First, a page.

Cover

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Title Page, Copyright, Dediction

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Contents

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pp. vii-viii

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Preface: An American with Papers

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pp. ix-xii

It is 2011, three years after primary data collection in “South Mills,” the pseudonym I have given my hometown for this book. I am preparing to bring my three-year-old daughter to visit her family in Brazil. As the date for our trip gets closer, I have to think of our visas. ...

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Acknowledgements

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pp. xiii-xiv

I am deeply grateful to the communities and families of the South Mills region for supporting this project. Those who opened their lives to me for the purposes of this book often did so at great risk, with the belief that sharing their stories could serve a larger good. ...

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Introduction: How Documents Matter in Migrants' Lives

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pp. 1-22

José is a Brazilian man who, at the time of our interview in 2008, had lived undocumented in the United States for twenty years. As a nurse in Brazil, he struggled to support his family, ultimately making the difficult decision to leave his wife and infant son for the United States in the hopes that his remittances from abroad could sustain them. ...

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1. Literacy and Assimilation in an Age of Papers: The View from South Mills

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pp. 23-56

“You have understood, by now, that we are without papers,” said Sandra, her gaze lighting on my digital recorder and then meeting my eyes. We were sitting at her kitchen table on a warm summer day in 2008, having come to the end of our first interview. ...

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2. "American by Paper": Azorean and Azorean American Literacy Lives

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pp. 57-82

My Aunt Tequila, with whom I lived during my field research, is “a paper person.”1 I would often come back to my aunt’s house after an interview or observation to find her seated at the large table on the porch, surrounded by newspapers, magazine articles, scratch paper, her calendar. ...

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3. Undocumented in a Documentary Society: Brazilian Literacy Lives

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pp. 83-110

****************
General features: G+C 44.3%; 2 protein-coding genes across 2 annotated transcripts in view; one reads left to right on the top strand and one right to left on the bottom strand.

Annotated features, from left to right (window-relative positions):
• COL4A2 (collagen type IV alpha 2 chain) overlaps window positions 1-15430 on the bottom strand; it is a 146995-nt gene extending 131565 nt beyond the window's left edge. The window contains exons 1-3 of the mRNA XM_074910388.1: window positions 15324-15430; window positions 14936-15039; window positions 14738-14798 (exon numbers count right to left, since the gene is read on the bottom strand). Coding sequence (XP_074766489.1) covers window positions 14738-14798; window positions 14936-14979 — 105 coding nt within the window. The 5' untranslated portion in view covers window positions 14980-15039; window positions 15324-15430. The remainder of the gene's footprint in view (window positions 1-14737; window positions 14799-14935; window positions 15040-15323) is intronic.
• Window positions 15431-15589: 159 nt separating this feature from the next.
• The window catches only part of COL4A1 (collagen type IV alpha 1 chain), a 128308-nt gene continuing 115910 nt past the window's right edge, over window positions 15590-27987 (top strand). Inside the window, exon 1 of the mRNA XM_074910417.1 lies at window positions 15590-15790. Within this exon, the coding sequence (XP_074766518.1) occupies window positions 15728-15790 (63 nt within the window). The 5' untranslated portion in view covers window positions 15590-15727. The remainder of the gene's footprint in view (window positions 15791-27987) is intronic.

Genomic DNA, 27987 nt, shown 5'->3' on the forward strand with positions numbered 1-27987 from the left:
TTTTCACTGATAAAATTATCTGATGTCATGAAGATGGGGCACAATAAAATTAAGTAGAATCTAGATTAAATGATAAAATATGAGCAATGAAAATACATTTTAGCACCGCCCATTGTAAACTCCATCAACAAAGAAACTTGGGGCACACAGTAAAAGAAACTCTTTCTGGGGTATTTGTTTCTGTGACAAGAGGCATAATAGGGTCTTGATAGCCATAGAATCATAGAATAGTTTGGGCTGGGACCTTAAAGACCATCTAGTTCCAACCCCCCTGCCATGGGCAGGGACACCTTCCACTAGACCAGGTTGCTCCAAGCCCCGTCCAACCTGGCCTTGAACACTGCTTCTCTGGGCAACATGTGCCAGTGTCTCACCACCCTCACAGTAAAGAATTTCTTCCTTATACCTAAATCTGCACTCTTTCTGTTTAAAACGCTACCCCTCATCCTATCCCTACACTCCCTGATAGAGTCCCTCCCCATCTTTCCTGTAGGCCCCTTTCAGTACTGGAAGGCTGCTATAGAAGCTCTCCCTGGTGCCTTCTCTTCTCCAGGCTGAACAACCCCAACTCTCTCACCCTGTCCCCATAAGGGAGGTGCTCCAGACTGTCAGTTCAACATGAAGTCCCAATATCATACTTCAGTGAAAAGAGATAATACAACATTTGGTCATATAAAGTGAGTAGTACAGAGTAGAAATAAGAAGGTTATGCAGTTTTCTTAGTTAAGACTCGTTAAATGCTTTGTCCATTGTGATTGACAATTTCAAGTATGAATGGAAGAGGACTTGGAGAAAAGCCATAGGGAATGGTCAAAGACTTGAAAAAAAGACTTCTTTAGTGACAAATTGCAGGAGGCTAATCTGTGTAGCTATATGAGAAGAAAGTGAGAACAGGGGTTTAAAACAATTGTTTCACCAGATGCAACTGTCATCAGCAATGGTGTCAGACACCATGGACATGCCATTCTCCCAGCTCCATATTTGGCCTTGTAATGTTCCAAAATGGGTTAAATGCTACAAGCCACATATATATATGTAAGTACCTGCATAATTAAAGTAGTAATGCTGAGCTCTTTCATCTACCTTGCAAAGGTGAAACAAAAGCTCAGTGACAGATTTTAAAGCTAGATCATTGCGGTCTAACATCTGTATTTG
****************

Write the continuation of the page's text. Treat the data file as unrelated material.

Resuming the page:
Juliana, a Brazilian woman in her mid-forties, had been refused a visa on five separate occasions at an American consulate in Brazil, an eight-hour bus ride from her home. She wanted to travel to the United States to join her husband, from whom she had been separated since their son was a baby, for fourteen years. ...

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4. "It's Not Because of the English": Literacy Lives of the Young

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pp. 111-140

Simone, an undocumented college student, worried that her unauthorized status would be found out when she registered for her major’s required internship. Jocélia, also undocumented, put her childhood dream of studying English in college on hold, since she was not eligible for school loans. ...

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Conclusion Lessons Learned from Transnational Lives: Toward a Sociomaterialist Literacy

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pp. 141-154

I interviewed Rafael, a young undocumented Brazilian man, in my rental car in the parking lot of St. Mary’s Catholic Church, still crowded after the evening Brazilian mass. It was raining, painting the already gray city a deeper shade of grit, but Rafael was cheerful, playful even. ...

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Epilogue

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pp. 155-160

My aunt writes the following for inclusion in this book: “I also thought about my name, Maria do Carmo Tavares Pereira. . . . At the airport, they took our names apart. I became Maria Pereira.” Later, she became “Tequila,” a nickname coworkers gave her and that stuck, so that by the time we, the nieces and nephews, came along, we called her Aunt Tequila, or Tiqui. ...

Notes

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pp. 161-174

Bibliography

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pp. 175-188

Index

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pp. 189-193

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About the Author

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A former elementary and high school ESL teacher, Kate Vieira is assistant professor of English in the program in Composition and Rhetoric at the University of Wisconsin–Madison.